“One day the kingdom of the peaceful mushroom people was invaded by the Koopa, a tribe of turtles famous for their black magic. The quiet, peace-loving Mushroom People were turned into mere stones, bricks and even field horsehair plants, and the Mushroom Kingdom fell into ruin. The only one who can undo the magic spell on the Mushroom People and return them to their normal selves is the Princess Toadstool, the daughter of the Mushroom King. Unfortunately, she is presently in the hands of the great Koopa turtle king. Mario, the hero of the story (maybe) hears about the Mushroom People’s plight and sets out on a quest to free the Mushroom Princess from the evil Koopa and restore the fallen kingdom of the Mushroom People. You are Mario! It’s up to you to save the Mushroom People from the black magic of Koopa!”

We all know about Mario's predeliction for sea food...no jokes about Bertha swallowing him whole, though.

We all know about Mario’s predeliction for sea food…no jokes about Bertha swallowing him whole, though.

Excellent! A single eighth of a page of source material, and the screenwriters have plenty of information to work with. The first sentence alone provides us with a premise, a setting, a victim, description of the villain and a pretty strong clue as to their methods. As a writer myself, I know exactly where I could go with mushroom kingdom and black-magic wielding turtles—obviously to mammalian, humanoid evolutions of dinosaurs in modern day Brooklyn. Perfect match!

Seriously, if you need compelling evidence that the free market economy does not follow natural rules that inevitably leave customers with the highest-quality product that will satisfy them, look no further than this movie (although any other video game movie offers pretty good support to this thesis). I imagine they met with the screenwriter and said, “So we have a simple premise. A plumber…”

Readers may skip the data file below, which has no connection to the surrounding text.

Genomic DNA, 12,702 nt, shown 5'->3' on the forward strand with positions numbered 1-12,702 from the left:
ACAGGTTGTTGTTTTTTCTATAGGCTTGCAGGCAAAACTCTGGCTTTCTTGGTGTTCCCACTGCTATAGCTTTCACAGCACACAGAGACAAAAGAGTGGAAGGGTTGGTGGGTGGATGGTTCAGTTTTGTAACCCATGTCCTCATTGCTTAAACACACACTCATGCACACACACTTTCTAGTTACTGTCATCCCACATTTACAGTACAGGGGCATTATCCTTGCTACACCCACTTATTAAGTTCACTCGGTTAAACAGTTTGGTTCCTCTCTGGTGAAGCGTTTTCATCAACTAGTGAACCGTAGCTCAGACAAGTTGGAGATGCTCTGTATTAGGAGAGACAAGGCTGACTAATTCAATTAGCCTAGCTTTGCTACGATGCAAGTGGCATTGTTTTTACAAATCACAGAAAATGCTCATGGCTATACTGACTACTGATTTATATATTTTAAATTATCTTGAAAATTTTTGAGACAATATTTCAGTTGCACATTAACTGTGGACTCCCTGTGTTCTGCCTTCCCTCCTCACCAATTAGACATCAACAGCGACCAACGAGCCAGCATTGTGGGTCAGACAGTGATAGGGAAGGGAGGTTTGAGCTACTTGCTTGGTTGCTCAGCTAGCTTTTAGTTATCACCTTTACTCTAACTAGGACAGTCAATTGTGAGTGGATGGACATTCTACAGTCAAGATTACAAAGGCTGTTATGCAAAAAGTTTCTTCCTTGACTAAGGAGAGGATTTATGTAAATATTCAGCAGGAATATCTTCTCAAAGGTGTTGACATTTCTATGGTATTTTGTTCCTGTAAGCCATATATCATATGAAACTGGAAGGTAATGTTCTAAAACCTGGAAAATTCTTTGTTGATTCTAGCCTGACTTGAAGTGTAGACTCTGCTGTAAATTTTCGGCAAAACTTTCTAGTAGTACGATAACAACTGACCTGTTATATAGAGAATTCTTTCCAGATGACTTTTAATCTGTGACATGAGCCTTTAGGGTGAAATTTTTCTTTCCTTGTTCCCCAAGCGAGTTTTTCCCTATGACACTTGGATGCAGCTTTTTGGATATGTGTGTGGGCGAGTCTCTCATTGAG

“Yeah yeah. Whatever. Mario rides that Yoshi guy my kid won’t shut up about, right? Some story about dinosaurs. Got it, got it. Now leave me alone.”

I have to credit the writers with creativity, though. For those of you who know the premise of the game…well, forget it because it will only confuse you. A mysterious narrator who only appears for the film’s opening explains that the meteor at the end of the Cretaceous period didn’t kill the dinosaurs, but split them off into a parallel dimension where they evolved in a way that eliminated the need for hiring a costume design team. Koopa, in the only fraction of the film that resembles the game in any way (kinda), turned the King into a fungus using his…magical?…de-evolution machine and set himself up as an Orwellian despot, keen on invading neighboring dimensions for lack of any actual neighbors to invade. Although Princess…uh, Daisy (really? The one from the game boy? Okay then…), while not possessing a mushroom’s sack worth of power to challenge Koopa, happens to have a fragment of the meteor that somehow can unite the two dimensions, sort of like a cyberpunk Dark Crystal. Except her mother abandoned her in Brooklyn, where she grew up and fell in love with…uh, Luigi? Really? What, did the director really feel that fans would respond better to Mario dating someone out of My Cousin Vinnie than the Mushroom Princess?

Who could forget the loveable, chestnut-mushroom...hulking ape-lizards that...dance?